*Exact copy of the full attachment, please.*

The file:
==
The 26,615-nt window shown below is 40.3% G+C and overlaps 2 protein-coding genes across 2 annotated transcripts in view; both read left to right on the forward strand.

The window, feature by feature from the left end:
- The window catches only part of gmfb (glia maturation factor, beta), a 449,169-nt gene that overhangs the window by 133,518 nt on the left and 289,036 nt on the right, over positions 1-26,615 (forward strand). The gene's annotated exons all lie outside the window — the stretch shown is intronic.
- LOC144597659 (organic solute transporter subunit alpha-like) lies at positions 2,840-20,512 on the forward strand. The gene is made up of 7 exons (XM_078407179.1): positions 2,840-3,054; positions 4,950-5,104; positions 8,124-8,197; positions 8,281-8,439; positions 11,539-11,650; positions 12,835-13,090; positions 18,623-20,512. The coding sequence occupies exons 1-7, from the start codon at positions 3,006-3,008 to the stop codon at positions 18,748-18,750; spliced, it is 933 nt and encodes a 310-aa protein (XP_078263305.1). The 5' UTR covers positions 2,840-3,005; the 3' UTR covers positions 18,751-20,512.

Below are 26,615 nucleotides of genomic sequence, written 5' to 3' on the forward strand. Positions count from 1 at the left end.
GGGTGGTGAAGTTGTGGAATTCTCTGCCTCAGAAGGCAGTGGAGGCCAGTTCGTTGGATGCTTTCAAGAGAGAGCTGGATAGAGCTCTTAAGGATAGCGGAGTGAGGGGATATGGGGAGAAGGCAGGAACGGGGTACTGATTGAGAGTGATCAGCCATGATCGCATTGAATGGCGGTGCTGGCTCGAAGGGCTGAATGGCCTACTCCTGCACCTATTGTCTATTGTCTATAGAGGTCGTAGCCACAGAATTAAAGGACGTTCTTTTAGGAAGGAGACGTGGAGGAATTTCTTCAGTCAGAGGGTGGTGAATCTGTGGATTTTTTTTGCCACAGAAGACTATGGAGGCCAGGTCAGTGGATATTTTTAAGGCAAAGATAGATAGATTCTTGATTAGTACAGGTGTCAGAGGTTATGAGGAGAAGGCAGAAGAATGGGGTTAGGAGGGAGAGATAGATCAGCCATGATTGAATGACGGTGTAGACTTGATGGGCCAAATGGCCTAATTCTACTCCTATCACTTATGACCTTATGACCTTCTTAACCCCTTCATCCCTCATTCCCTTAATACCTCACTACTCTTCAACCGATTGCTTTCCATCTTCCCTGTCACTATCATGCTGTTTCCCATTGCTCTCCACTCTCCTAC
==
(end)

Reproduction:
The 26,615-nt window shown below is 40.3% G+C and overlaps 2 protein-coding genes across 2 annotated transcripts in view; both read left to right on the forward strand.

The window, feature by feature from the left end:
- The window catches only part of gmfb (glia maturation factor, beta), a 449,169-nt gene that overhangs the window by 133,518 nt on the left and 289,036 nt on the right, over positions 1-26,615 (forward strand). The gene's annotated exons all lie outside the window — the stretch shown is intronic.
- LOC144597659 (organic solute transporter subunit alpha-like) lies at positions 2,840-20,512 on the forward strand. The gene is made up of 7 exons (XM_078407179.1): positions 2,840-3,054; positions 4,950-5,104; positions 8,124-8,197; positions 8,281-8,439; positions 11,539-11,650; positions 12,835-13,090; positions 18,623-20,512. The coding sequence occupies exons 1-7, from the start codon at positions 3,006-3,008 to the stop codon at positions 18,748-18,750; spliced, it is 933 nt and encodes a 310-aa protein (XP_078263305.1). The 5' UTR covers positions 2,840-3,005; the 3' UTR covers positions 18,751-20,512.

Below are 26,615 nucleotides of genomic sequence, written 5' to 3' on the forward strand. Positions count from 1 at the left end.
GGGTGGTGAAGTTGTGGAATTCTCTGCCTCAGAAGGCAGTGGAGGCCAGTTCGTTGGATGCTTTCAAGAGAGAGCTGGATAGAGCTCTTAAGGATAGCGGAGTGAGGGGATATGGGGAGAAGGCAGGAACGGGGTACTGATTGAGAGTGATCAGCCATGATCGCATTGAATGGCGGTGCTGGCTCGAAGGGCTGAATGGCCTACTCCTGCACCTATTGTCTATTGTCTATAGAGGTCGTAGCCACAGAATTAAAGGACGTTCTTTTAGGAAGGAGACGTGGAGGAATTTCTTCAGTCAGAGGGTGGTGAATCTGTGGATTTTTTTTGCCACAGAAGACTATGGAGGCCAGGTCAGTGGATATTTTTAAGGCAAAGATAGATAGATTCTTGATTAGTACAGGTGTCAGAGGTTATGAGGAGAAGGCAGAAGAATGGGGTTAGGAGGGAGAGATAGATCAGCCATGATTGAATGACGGTGTAGACTTGATGGGCCAAATGGCCTAATTCTACTCCTATCACTTATGACCTTATGACCTTCTTAACCCCTTCATCCCTCATTCCCTTAATACCTCACTACTCTTCAACCGATTGCTTTCCATCTTCCCTGTCACTATCATGCTGTTTCCCATTGCTCTCCACTCTCCTAC